Indigenous Peoples and Human Rights

May 6, 2021

Dream Big: Alcatraz Occupation Tipi Envisioned as Monument to Resilience, Tenacity and Self-Determination


Watch video above, narrated by Peter Coyote

Dream Big: Alcatraz Occupation Tipi Envisioned as Monument to Resilience, Tenacity and Self-Determination


By Brenda Norrell
Censored News

The tipi that stood during the Occupation of Alcatraz is now envisioned as a monument of the resistance that resulted in upholding far-reaching rights for Native People.

Robert Free remembers setting up the tipi in the early part of the occupation in 1969, and now has a vision of it as a monument of the resilience, tenacity and self-determination.


Remembering those who helped set up the tipi, Robert said, "Dennis Hastings, now a doctor, the Bratt brothers Peter and Benjamin, Joe Bill, Angie Martinez, and many others, added their strength and knowledge."

"The tipi was put up early during the Occupation of Alcatraz Island. It remained there until the U.S. government Marshalls and the FBI removed everyone 19 months later."

"It was a place most all visitors came to rest and enjoy. It had a sweat lodge, used as needed."

Remembering those times that are now a part of history, he said, "It was the only  place on the island where prisoners were allowed to grow flowers and gardens, next to a cliff with seals at the bottom."

The US Marshalls took down the tipi and took it off the island during the removal of the occupation. "I passed on  the  tipi  to Wovoka, Trudell's newborn baby."

Now, Free foresees the tipi as a grand monument to the Occupation of Alcatraz and the resilience, tenacity and self determination -- spirit manifested and modeled for all Indigenous Peoples.

"It could be a huge bronze, or some metal tipi. It will go out as an open call for artist proposals."

"It could be a giant spiral of glass, or an art piece the size of the Statue of Liberty on the east coast. We will see what comes to the table!"

Robert hopes many will join him and  make the dream a reality. The new San Francisco Native American Historical District has shown interest and support.

"We envision utilizing the resources through coalition," he said.

The site is the exact location of the tipi of the 1969 occupation on Alcatraz Island.

Stonewalling by the National Park Service

"We found the National Park Service conducted a $300,000 survey in 2009 of the  historic and cultural significance sites on Alcatraz Island."

    There was little about the Occupation.

"We found a total of four lines mentioning anything on the Indigenous occupation of 19 months, from 1969 -- 1972."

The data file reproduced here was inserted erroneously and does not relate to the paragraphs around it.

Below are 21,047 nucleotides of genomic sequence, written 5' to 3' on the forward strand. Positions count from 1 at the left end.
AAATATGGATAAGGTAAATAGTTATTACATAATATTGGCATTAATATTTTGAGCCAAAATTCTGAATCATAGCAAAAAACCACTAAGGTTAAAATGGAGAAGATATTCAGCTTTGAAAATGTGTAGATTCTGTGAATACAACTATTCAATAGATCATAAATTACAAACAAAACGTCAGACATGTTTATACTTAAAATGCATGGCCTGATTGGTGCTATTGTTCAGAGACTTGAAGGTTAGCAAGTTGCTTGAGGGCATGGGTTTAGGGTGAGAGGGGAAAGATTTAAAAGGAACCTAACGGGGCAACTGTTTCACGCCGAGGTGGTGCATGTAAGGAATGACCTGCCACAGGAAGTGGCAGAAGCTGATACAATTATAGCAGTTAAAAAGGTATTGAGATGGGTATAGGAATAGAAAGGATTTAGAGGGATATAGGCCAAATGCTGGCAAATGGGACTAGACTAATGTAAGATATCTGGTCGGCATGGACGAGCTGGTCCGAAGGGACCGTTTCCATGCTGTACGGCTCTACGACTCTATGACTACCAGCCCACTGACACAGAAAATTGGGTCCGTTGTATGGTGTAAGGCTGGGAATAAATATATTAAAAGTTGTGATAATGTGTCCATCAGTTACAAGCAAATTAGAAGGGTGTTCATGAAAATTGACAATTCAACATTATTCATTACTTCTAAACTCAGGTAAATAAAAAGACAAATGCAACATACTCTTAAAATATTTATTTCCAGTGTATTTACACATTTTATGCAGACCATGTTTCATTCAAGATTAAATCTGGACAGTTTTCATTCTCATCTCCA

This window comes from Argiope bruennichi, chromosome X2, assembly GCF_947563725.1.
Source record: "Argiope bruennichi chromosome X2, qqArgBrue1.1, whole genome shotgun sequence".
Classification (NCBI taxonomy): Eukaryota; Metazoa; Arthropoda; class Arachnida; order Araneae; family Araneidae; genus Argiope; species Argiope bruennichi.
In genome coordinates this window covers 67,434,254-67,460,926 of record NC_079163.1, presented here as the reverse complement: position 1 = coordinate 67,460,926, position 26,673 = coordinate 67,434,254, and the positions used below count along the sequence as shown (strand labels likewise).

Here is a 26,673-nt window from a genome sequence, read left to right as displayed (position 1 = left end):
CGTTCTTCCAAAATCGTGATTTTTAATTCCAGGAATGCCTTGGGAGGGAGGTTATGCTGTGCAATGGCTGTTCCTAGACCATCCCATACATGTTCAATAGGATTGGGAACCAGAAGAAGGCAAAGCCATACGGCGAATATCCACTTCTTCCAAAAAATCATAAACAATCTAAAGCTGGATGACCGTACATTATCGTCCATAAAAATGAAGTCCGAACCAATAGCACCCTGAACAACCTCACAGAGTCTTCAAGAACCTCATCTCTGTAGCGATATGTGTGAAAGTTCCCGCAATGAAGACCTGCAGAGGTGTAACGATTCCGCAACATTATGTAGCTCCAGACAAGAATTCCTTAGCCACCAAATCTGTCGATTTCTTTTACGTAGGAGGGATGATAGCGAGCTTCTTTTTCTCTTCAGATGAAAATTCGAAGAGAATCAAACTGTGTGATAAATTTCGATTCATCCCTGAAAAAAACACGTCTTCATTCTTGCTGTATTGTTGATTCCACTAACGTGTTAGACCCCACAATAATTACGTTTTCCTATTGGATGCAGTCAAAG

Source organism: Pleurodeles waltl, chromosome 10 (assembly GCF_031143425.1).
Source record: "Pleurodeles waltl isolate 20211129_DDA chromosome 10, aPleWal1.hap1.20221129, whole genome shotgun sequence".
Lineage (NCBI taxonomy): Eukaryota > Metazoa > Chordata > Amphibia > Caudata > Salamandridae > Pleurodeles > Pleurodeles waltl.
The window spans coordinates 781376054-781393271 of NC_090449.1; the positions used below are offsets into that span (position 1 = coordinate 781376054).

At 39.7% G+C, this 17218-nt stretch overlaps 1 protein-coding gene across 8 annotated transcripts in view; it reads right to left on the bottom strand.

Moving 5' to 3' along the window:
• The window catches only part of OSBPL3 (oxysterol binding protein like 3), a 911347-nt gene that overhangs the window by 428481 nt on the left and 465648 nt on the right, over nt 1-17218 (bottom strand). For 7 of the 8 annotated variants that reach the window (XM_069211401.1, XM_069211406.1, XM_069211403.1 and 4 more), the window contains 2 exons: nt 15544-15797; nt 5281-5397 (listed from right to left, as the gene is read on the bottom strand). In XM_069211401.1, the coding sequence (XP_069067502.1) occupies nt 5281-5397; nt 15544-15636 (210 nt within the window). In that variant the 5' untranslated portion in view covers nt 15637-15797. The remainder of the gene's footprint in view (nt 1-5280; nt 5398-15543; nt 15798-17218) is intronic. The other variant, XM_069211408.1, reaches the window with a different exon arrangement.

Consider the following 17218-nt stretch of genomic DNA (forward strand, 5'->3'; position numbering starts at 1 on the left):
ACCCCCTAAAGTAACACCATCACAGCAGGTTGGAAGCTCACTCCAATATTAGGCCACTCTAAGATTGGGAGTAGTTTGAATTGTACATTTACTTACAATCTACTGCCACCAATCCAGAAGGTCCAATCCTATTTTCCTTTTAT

"We asked if any Natives participated and why it was so devoid and minimizing of the Indigenous occupation."

"We received no answers. We declared that the survey was incomplete until it included Native participation and the many sites of Indigenous occupation -- the tipi and sweat lodge as prime examples."

"We were told if we wanted a new survey, we would have to pay for it!"

"Then they never got back to us again," Robert said.

The group working on making the tipi monument a reality then again went through many hoops of the National Park Service to just temporarily raise the tipi for an honoring of frontline warriors for the 50th anniversary in 2019.

Now, again, the group is requesting the National Park Service to follow up on the 2009 meetings where the proposal was submitted.

   "The Park service sent me an e-mail saying, 'After talking with my colleagues I have this to tell you:  A more permanent recognition of the Occupation is important and aligned with our 2026 Alcatraz Vision, but we are not currently in a position to provide a lot of energy on it ... 2022 would be a better time to convene and start serious discussion of possibilities." 

The group received the email dated March 18, 2021, at 9:28 am, from the National Park Service saying that in dialogue with colleagues, nothing could be done and no one could help until the  summer of 2022.

The National Park Service staff has had committee meetings discussing other proposals for the island, but has refused to give the group the names of the committee members and their roles and titles. The Park Service refused to give them a chronology and minutes of the meetings.

"I see the Park Service pitting Indians against Indians in their lack of responses."

"Full disclosures and transparency!" Robert said.

The group wants a more transparent environment. It is taking the matter to the greater public and more directly to decision-makers at the head in the Department of Interior.

"We are seeking support from allies and vested interested parties that can envision the potential," said Robert, who successfully battled cancer for a decade and is now battling cancer again. Robert  
passed on the torch for the effort at the 50th Anniversary of Alcatraz to the next generation.

Read more:

'When Warriors were Warriors' -- Native youths asked to take the lead for the tipi as a national monument on Alcatraz. Censored News 2019. 

Article copyright Brenda Norrell. May not be republished or used without permission.

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